Who Calls the Shots?
The courts continue their struggle to find the right mix of state and federal authority that best serves the public’s interest in wildlife.
This story is featured in Montana Outdoors
To hunt in Montana is to be faced with a whole lot of things you can do and a fair number you can’t.
For example, hunters can hunt for five months each year, hunt for more than 20 game species, and hunt on more than 22 million acres of public land.
But unauthorized hunters can’t hunt on Indian reservations. And no one may hunt ducks or geese without a federal migratory bird stamp, hunt any species in Glacier National Park, or hunt grizzlies anywhere in Montana.
Why is hunting restricted in some places and not others? More to the point, why can the state call the shots regarding wildlife management (including hunting opportunities) in some cases, yet the federal government and Indian tribes can trump state authority in others?
Most hunters don’t give these questions a second thought. But they are worth pondering, because the answers lie at the heart of America’s unique system of wildlife management. Over the past century, hunters and other concerned citizens have struggled to find the right balance of state, federal, and other authority over wildlife. Those struggles continue today, in court cases and legislation that could shift the balance of authority in ways that some argue are unfair, undemocratic, and even unconstitutional.
Most hunters this time of year focus their attention on deer, elk, and other game animals—not weighty legal or philosophical issues. Yet the hunting season can also be a time for reflection and discussion on why hunters are able to do some things but not others. And on how ongoing legal and legislative battles could affect the wildlife management authority of federal and state governments, and what that means to the future of wildlife management.
One of the founding principles of wildlife management in the United States is that no one owns wildlife. Put another way, everyone owns wildlife equally (though not “owning” it in strictly a legal sense, like a person would own a car or a house).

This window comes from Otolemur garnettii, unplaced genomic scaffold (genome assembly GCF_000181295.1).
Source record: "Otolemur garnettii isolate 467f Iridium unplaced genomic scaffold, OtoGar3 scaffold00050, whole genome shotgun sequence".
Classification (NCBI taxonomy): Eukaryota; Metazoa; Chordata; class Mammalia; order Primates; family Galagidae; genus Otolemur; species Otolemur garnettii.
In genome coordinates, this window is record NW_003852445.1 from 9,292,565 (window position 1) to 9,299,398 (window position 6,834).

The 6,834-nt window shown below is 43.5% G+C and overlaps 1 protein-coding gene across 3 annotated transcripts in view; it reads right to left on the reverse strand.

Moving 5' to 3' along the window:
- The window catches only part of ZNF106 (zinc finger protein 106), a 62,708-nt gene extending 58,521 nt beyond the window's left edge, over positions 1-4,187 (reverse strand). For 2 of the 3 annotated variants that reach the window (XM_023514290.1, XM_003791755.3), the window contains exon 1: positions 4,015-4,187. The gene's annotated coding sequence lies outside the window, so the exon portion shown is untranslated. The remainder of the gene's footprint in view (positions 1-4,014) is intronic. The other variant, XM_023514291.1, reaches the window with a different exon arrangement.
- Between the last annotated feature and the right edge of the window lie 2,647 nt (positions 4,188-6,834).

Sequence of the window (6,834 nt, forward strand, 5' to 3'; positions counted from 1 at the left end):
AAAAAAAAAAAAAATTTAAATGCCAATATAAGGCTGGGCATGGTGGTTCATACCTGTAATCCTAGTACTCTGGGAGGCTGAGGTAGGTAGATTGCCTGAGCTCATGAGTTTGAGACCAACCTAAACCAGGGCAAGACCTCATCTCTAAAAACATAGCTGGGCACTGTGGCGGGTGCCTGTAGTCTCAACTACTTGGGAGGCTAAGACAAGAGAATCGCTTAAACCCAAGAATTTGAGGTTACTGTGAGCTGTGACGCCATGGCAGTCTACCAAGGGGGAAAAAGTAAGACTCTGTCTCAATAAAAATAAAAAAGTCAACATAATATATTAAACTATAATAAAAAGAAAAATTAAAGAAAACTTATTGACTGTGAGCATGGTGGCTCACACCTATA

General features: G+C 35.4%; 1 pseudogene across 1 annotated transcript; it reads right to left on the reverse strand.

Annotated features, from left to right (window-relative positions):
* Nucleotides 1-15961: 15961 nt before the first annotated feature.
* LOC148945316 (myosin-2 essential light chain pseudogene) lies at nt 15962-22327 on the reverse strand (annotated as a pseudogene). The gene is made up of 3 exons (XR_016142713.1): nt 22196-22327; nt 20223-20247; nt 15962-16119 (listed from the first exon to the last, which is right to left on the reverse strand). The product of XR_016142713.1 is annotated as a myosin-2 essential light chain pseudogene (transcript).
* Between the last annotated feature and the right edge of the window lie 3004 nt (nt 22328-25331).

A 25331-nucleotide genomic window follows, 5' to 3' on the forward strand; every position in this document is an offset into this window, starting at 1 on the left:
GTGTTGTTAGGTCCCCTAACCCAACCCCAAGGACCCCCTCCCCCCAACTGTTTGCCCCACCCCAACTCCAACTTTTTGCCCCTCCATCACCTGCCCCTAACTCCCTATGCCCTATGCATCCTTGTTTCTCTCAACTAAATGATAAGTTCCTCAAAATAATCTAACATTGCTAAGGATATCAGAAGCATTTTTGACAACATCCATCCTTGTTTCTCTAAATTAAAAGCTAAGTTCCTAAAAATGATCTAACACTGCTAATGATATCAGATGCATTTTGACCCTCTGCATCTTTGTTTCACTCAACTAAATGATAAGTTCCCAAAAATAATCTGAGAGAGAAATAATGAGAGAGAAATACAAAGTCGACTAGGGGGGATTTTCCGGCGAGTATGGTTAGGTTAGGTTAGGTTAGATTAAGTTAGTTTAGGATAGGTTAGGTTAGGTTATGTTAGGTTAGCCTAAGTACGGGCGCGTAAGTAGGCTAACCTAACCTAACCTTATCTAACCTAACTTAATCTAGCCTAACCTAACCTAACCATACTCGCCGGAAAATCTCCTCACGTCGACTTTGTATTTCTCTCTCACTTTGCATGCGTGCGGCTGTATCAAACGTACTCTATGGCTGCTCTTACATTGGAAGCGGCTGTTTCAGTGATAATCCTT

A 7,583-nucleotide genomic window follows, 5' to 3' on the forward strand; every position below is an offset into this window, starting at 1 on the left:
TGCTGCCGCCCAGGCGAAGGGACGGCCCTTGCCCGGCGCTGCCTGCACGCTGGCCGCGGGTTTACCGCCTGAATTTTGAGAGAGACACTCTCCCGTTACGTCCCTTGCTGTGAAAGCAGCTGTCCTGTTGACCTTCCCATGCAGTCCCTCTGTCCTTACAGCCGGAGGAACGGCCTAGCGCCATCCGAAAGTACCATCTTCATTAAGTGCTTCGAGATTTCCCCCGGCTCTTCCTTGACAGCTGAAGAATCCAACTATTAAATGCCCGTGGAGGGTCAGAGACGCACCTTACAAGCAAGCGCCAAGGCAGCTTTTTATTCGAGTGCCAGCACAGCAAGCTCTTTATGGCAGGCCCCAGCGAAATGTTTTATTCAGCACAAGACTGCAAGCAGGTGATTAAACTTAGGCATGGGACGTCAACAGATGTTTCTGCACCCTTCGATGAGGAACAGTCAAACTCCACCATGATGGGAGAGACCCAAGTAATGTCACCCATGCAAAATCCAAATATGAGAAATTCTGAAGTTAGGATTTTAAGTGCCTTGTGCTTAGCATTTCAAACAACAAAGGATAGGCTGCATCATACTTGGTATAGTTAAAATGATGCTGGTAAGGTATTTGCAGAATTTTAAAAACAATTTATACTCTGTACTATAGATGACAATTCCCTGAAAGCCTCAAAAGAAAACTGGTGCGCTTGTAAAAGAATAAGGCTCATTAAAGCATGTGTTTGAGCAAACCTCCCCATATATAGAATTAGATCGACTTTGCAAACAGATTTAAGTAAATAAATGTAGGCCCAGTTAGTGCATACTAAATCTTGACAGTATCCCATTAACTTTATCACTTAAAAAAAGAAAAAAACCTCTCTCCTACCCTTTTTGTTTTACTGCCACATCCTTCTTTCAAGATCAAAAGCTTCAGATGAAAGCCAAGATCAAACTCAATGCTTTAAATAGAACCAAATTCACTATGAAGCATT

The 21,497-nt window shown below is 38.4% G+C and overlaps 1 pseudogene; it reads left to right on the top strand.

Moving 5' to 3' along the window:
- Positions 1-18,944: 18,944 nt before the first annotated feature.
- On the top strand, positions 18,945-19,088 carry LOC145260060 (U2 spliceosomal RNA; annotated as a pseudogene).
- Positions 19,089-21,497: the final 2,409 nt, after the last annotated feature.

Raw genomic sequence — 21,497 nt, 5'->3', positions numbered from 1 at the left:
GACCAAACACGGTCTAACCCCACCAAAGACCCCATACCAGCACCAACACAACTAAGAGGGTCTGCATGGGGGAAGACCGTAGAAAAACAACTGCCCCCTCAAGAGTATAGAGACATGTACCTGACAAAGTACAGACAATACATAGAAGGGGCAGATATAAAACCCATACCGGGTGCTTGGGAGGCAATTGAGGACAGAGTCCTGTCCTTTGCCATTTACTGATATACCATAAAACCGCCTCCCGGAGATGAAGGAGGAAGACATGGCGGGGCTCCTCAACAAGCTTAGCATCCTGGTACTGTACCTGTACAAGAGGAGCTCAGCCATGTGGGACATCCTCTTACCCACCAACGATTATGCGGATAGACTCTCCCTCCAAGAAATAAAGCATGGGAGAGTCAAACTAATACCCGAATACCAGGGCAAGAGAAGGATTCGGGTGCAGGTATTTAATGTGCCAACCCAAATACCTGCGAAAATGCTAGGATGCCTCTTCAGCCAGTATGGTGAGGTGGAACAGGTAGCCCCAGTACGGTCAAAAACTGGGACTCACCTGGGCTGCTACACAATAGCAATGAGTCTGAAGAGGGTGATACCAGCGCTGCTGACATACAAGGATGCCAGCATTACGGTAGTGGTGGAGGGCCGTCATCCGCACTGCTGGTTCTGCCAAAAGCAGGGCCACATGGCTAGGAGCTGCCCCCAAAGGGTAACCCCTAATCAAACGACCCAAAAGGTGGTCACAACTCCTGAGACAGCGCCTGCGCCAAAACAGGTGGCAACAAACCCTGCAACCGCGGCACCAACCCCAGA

The concept has its roots in ancient Roman law. Under the legal codes established by Emperor Justinian (ad 529), wildlife and other natural resources could not be owned by anyone until it was captured and reduced to possession. For example, no one owned the fish in a lake. But if you caught a fish, it was considered yours.
The concept changed in England during the Middle Ages when various kings declared that people could be punished, even killed, for hunting on royal property. Ownership of wildlife and other public resources remained under the king’s authority. Though wildlife was considered in public ownership, only the king could decide who had access to the that wildlife, granting or selling it to those of privilege and wealth.
By the 15th century, however, some people in England began to rebel against the crown. The rebellion grew out of religious strife and persecution, which eventually led to a rejection by the public of royal prerogatives and wealth. This rebellious spirit led to the idea that natural resources should be owned and controlled by the general public.Centuries later, the concept would characterize the American attitude toward wildlife.
In America’s early years, the question of who had authority over wild animals rarely came up because there appeared to be enough wildlife for everyone to use. But by the late 19th century, the growing human population began to compete for what previously had seemed to be limitless natural resources.
Several landmark court cases in the 1800s shaped Americans’ thinking about wildlife management responsibilities. The first was Martin v. Waddell (1842), in which a landowner along the New Jersey coast tried to exclude others from harvesting oysters in the mudflats of his property. Martin claimed that he owned the seashore based on a land grant from the king of England made before the United States declared independence.
The case went to the U.S. Supreme Court, where Chief Justice Roger Taney ruled the king could not grant or give away property held “as a public trust,” and that “since the revolution, the people of each state became themselves sovereign; and in that character, held the absolute right to all their navigable waters, and the soil under them; for their own common use…including the animals living on it.”